Methods: The Youth Health Risk Behavioral Inventory was administered to a sample of 267 American Indian, reservation-based adolescents ages 13-19, as a part of a randomized controlled trial of an adapted evidence-based HIV prevention intervention. Exploring baseline data, multivariate analyses were conducted to understand how PMT constructs predict condom use intention among boys and girls as well as younger (13-15) and older (16-19) adolescents.
Results: Results indicate significant differences in theoretical predictors of condom use intention across groups. Among boys, significant PMT constructs predictive of condom use intention were response efficacy, extrinsic rewards and severity. Only intrinsic rewards and response cost were more likely to predict condom use intention among girls compared to boys. Across age groups, self-efficacy, response efficacy, extrinsic rewards and severity predicted condom use intention among younger adolescents while only response efficacy predicted condom use intention among older participants.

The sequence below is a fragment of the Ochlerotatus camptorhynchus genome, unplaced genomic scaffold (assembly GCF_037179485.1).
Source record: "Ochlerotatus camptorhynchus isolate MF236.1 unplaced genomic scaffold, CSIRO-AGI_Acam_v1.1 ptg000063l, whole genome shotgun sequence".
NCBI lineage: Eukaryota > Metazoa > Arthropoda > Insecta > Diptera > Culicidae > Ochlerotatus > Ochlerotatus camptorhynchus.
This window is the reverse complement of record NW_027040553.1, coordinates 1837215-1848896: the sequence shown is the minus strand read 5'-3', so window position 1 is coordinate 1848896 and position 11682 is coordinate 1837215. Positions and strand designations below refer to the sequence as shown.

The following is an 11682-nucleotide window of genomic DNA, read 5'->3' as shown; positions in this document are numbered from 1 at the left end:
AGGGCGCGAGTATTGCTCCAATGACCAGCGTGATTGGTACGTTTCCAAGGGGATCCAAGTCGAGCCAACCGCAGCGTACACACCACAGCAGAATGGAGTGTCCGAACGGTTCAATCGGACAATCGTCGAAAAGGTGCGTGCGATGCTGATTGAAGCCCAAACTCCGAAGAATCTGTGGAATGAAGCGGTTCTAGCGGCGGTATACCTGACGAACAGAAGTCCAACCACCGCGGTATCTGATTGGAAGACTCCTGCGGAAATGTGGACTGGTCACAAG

Conclusions: Similar to other studies, there were significant differences in predictors of condom use intention across age and sex. Prevention interventions should target theoretical constructs predictive of condom use intention and be tailored to specific sex and age differences among AI adolescents. Among AI girls, intervention efforts should focus on identifying healthy activities that are internally rewarding. For boys, interventions should focus on the peer acceptance of condom use and emphasize the efficacy of condoms. Regarding different age groups, among young AI adolescents interventions focused on self-efficacy and severity would be more effective than they would be among older AI teens. Although most current prevention interventions include adolescents spanning wide age ranges and both sexes, our results indicate sex and age-specific interventions may be a more effective prevention approach.